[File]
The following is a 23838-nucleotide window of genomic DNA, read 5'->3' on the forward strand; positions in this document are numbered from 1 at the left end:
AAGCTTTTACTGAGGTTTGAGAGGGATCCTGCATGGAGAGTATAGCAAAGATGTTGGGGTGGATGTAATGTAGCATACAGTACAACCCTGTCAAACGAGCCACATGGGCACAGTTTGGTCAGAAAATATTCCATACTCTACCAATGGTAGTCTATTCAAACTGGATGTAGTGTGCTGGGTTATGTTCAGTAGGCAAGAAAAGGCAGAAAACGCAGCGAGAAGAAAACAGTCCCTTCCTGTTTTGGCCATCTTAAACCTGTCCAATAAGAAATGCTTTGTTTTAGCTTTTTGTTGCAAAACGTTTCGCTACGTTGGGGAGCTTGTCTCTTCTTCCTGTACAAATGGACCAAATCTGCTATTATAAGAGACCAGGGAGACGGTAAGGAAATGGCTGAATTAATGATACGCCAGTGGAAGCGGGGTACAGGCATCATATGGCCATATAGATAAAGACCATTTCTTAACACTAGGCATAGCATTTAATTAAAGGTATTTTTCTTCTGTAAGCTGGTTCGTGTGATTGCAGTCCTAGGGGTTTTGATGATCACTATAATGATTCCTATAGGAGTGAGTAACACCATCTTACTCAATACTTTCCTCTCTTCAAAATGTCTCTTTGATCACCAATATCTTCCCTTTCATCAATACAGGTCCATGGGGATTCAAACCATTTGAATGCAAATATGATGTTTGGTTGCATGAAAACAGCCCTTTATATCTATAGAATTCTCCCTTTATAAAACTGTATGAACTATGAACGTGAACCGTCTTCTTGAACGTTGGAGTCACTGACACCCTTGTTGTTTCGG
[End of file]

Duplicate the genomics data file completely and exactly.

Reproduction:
The following is a 23838-nucleotide window of genomic DNA, read 5'->3' on the forward strand; positions in this document are numbered from 1 at the left end:
AAGCTTTTACTGAGGTTTGAGAGGGATCCTGCATGGAGAGTATAGCAAAGATGTTGGGGTGGATGTAATGTAGCATACAGTACAACCCTGTCAAACGAGCCACATGGGCACAGTTTGGTCAGAAAATATTCCATACTCTACCAATGGTAGTCTATTCAAACTGGATGTAGTGTGCTGGGTTATGTTCAGTAGGCAAGAAAAGGCAGAAAACGCAGCGAGAAGAAAACAGTCCCTTCCTGTTTTGGCCATCTTAAACCTGTCCAATAAGAAATGCTTTGTTTTAGCTTTTTGTTGCAAAACGTTTCGCTACGTTGGGGAGCTTGTCTCTTCTTCCTGTACAAATGGACCAAATCTGCTATTATAAGAGACCAGGGAGACGGTAAGGAAATGGCTGAATTAATGATACGCCAGTGGAAGCGGGGTACAGGCATCATATGGCCATATAGATAAAGACCATTTCTTAACACTAGGCATAGCATTTAATTAAAGGTATTTTTCTTCTGTAAGCTGGTTCGTGTGATTGCAGTCCTAGGGGTTTTGATGATCACTATAATGATTCCTATAGGAGTGAGTAACACCATCTTACTCAATACTTTCCTCTCTTCAAAATGTCTCTTTGATCACCAATATCTTCCCTTTCATCAATACAGGTCCATGGGGATTCAAACCATTTGAATGCAAATATGATGTTTGGTTGCATGAAAACAGCCCTTTATATCTATAGAATTCTCCCTTTATAAAACTGTATGAACTATGAACGTGAACCGTCTTCTTGAACGTTGGAGTCACTGACACCCTTGTTGTTTCGG